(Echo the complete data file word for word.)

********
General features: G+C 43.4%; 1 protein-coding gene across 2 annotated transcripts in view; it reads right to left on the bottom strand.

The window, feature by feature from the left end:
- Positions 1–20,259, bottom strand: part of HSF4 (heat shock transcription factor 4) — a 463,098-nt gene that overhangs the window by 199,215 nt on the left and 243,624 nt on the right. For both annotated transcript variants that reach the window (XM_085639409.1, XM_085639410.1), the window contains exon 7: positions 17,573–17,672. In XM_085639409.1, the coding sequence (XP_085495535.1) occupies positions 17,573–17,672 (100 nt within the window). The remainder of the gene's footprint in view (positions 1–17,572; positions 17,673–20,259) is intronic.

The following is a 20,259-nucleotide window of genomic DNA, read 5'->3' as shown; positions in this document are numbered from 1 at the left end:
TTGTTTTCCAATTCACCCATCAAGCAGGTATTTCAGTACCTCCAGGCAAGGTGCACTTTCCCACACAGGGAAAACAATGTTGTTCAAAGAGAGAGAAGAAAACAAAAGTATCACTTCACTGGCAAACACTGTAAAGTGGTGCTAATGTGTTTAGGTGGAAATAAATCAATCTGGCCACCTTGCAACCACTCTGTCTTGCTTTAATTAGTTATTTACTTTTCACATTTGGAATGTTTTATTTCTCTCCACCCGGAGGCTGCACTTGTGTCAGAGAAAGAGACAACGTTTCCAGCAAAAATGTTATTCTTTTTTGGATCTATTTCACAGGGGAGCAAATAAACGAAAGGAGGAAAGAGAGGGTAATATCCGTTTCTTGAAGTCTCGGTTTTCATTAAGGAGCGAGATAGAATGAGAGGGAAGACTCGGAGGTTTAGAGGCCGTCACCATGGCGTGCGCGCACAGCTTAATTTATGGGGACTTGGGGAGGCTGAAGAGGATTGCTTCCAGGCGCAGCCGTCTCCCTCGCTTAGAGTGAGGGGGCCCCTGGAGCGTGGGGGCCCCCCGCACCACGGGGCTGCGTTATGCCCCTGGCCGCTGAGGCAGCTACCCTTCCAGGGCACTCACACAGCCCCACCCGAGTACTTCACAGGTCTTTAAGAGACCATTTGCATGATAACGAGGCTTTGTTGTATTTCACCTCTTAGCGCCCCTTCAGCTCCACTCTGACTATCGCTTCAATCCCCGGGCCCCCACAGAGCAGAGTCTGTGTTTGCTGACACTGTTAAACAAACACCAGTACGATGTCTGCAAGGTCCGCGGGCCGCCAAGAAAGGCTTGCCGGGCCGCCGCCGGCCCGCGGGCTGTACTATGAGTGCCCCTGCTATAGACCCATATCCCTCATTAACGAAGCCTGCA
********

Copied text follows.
General features: G+C 43.4%; 1 protein-coding gene across 2 annotated transcripts in view; it reads right to left on the bottom strand.

The window, feature by feature from the left end:
- Positions 1–20,259, bottom strand: part of HSF4 (heat shock transcription factor 4) — a 463,098-nt gene that overhangs the window by 199,215 nt on the left and 243,624 nt on the right. For both annotated transcript variants that reach the window (XM_085639409.1, XM_085639410.1), the window contains exon 7: positions 17,573–17,672. In XM_085639409.1, the coding sequence (XP_085495535.1) occupies positions 17,573–17,672 (100 nt within the window). The remainder of the gene's footprint in view (positions 1–17,572; positions 17,673–20,259) is intronic.

The following is a 20,259-nucleotide window of genomic DNA, read 5'->3' as shown; positions in this document are numbered from 1 at the left end:
TTGTTTTCCAATTCACCCATCAAGCAGGTATTTCAGTACCTCCAGGCAAGGTGCACTTTCCCACACAGGGAAAACAATGTTGTTCAAAGAGAGAGAAGAAAACAAAAGTATCACTTCACTGGCAAACACTGTAAAGTGGTGCTAATGTGTTTAGGTGGAAATAAATCAATCTGGCCACCTTGCAACCACTCTGTCTTGCTTTAATTAGTTATTTACTTTTCACATTTGGAATGTTTTATTTCTCTCCACCCGGAGGCTGCACTTGTGTCAGAGAAAGAGACAACGTTTCCAGCAAAAATGTTATTCTTTTTTGGATCTATTTCACAGGGGAGCAAATAAACGAAAGGAGGAAAGAGAGGGTAATATCCGTTTCTTGAAGTCTCGGTTTTCATTAAGGAGCGAGATAGAATGAGAGGGAAGACTCGGAGGTTTAGAGGCCGTCACCATGGCGTGCGCGCACAGCTTAATTTATGGGGACTTGGGGAGGCTGAAGAGGATTGCTTCCAGGCGCAGCCGTCTCCCTCGCTTAGAGTGAGGGGGCCCCTGGAGCGTGGGGGCCCCCCGCACCACGGGGCTGCGTTATGCCCCTGGCCGCTGAGGCAGCTACCCTTCCAGGGCACTCACACAGCCCCACCCGAGTACTTCACAGGTCTTTAAGAGACCATTTGCATGATAACGAGGCTTTGTTGTATTTCACCTCTTAGCGCCCCTTCAGCTCCACTCTGACTATCGCTTCAATCCCCGGGCCCCCACAGAGCAGAGTCTGTGTTTGCTGACACTGTTAAACAAACACCAGTACGATGTCTGCAAGGTCCGCGGGCCGCCAAGAAAGGCTTGCCGGGCCGCCGCCGGCCCGCGGGCTGTACTATGAGTGCCCCTGCTATAGACCCATATCCCTCATTAACGAAGCCTGCA